From Learning to Earning

With the semester three exam block now underway, I thought I’d take a bit of a side-step and follow on from my previous post. On the last instalment, I shared with you my experiences on summer placement and how it was beneficial in making connections between what I’d learned in university and experiencing it in a practical context.

Besides being able to experience the chosen industry in a practical setting, work experience also provides a great platform for professional development and an opportunity to make some connections with people in the industry. Overall, a big part of work experience, and perhaps the main reason, is having a greater chance of securing employment as a result of the practical experience.

Following a much needed rest and relax over the December holidays, I was lucky enough to be offered a full-time position as a result of completing the work experience program! It has been an extremely exciting time adjusting to the new job; a valuable learning experience and has had its fair share of nerve-wrecking moments.

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With two weeks now passing since I started, I thought I’d focus this blog on the main similarities and differences I’ve found between full-time study and full time work.

  1. Meeting Deadlines – just like managing upcoming assignments, work has its deadlines for when tasks are to fall due.
  2. Working independently – just like university studies, this work is self-paced and working independently of others. Luckily, at USQ students have the benefit of supportive lecturers, student relationship officers and student services for extra guidance and support.
  3. Finding the balance – a struggle every student faces once in a while is striking the right balance between study and life. Work is no different and with full-time hours I’ve found there is even less personal time in each day. Needless to say, this factor will be one I’ll need to work on the most once semester one begins!
  4. Hours of work – although on-campus study may involve up to 12 hours per week of face-to-face classes, the time spent on independent study is not necessarily confined to the traditional nine-to-five working hours.
  5. Money – perhaps the most obvious difference between the two, you are paid to work, whereas you pay to study. While many students (myself included) often grow accustomed to living on a shoe-string budget, university study is a long-term investment and can be the key to scoring that full-time position.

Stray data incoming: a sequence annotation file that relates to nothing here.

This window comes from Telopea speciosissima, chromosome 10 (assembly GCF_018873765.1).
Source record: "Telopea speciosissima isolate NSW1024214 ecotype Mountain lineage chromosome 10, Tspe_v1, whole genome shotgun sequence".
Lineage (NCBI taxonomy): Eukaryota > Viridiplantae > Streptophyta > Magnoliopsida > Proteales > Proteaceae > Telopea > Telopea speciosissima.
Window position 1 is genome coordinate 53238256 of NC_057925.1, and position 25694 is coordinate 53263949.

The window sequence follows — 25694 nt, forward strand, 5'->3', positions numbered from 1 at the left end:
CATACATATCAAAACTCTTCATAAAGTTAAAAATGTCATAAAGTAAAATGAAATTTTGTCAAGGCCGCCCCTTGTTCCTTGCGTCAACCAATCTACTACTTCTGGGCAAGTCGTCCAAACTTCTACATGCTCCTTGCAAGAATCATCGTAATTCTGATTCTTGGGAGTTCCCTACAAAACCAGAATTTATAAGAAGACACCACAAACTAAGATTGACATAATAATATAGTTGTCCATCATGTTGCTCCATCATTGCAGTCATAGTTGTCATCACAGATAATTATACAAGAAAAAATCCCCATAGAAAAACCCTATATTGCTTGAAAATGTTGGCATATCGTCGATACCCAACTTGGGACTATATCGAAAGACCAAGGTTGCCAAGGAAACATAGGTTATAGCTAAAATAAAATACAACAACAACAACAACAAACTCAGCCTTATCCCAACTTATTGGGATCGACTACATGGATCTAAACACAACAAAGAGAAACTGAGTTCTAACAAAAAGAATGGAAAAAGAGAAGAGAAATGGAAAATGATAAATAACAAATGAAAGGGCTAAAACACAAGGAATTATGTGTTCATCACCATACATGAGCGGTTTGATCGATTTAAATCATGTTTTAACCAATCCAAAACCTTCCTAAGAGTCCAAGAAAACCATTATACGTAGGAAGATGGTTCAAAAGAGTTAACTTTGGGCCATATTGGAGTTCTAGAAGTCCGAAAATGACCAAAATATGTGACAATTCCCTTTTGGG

With all this said, I wish all the students in summer semester exams the very best and now the countdown has begun until the start of semester one!

The Study Playlist

Music is an integral part of many of our lives. I know for myself that few days pass by
without one, or many, of the albums I own resonating through the house. Music enriches our experience in a manner that no other external stimuli seems to be able to replicate. It evokes passion, joy, focus, spontaneity, melancholy, reflection, memories and many other responses.

In the light of our response to music, the music that you choose to play as you study will
impact your ability to study.

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Photo credit: 8tracks.com book.wyrm

The question is, what makes a great study playlist? Here’s a few things I’ve found
helpful.

1. Choose instrumentals. As a general rule, depending on your personality of course,
lyrics act as a distraction. Whether it’s John Mayer, Taylor Swift (any questions regarding
the validity of this inclusion can be directed at All Too Well from Swift’s record RED,
lyrical brilliance), Coldplay or Bob Dylan, lyrics have the capacity to engage and tell a
story and oftentimes capture our attention.

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Photo credit: Pinterest
(PS: Five points to whoever comments with the artist and song this lyric is from)

2. Choose something outside of your normal listening. There’s two reasons for this
one. Firstly, if you’re anything like me, you might be inclined toward analysing the music,
anywhere from chord progressions (I – IV – V anyone?) to the tone of the electric guitar
and the quality of the recording. I’ve found that straying from my usual genre’s of
listening helps to break the analysis and focus on the task at hand. Secondly, listening to
new music breaks the familiarity of tracks previously listened to and allows us to create
new patterns of thinking around the new music. Have you ever been listening to a track
that was a staple at a particular time of life and noticed how it evokes similar emotional
and physiological reactions to that time you first listened to it? This is an example of the
thought patterns we create when listening to certain pieces of music.

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Photo credit: http://www.educatorstechnology.com/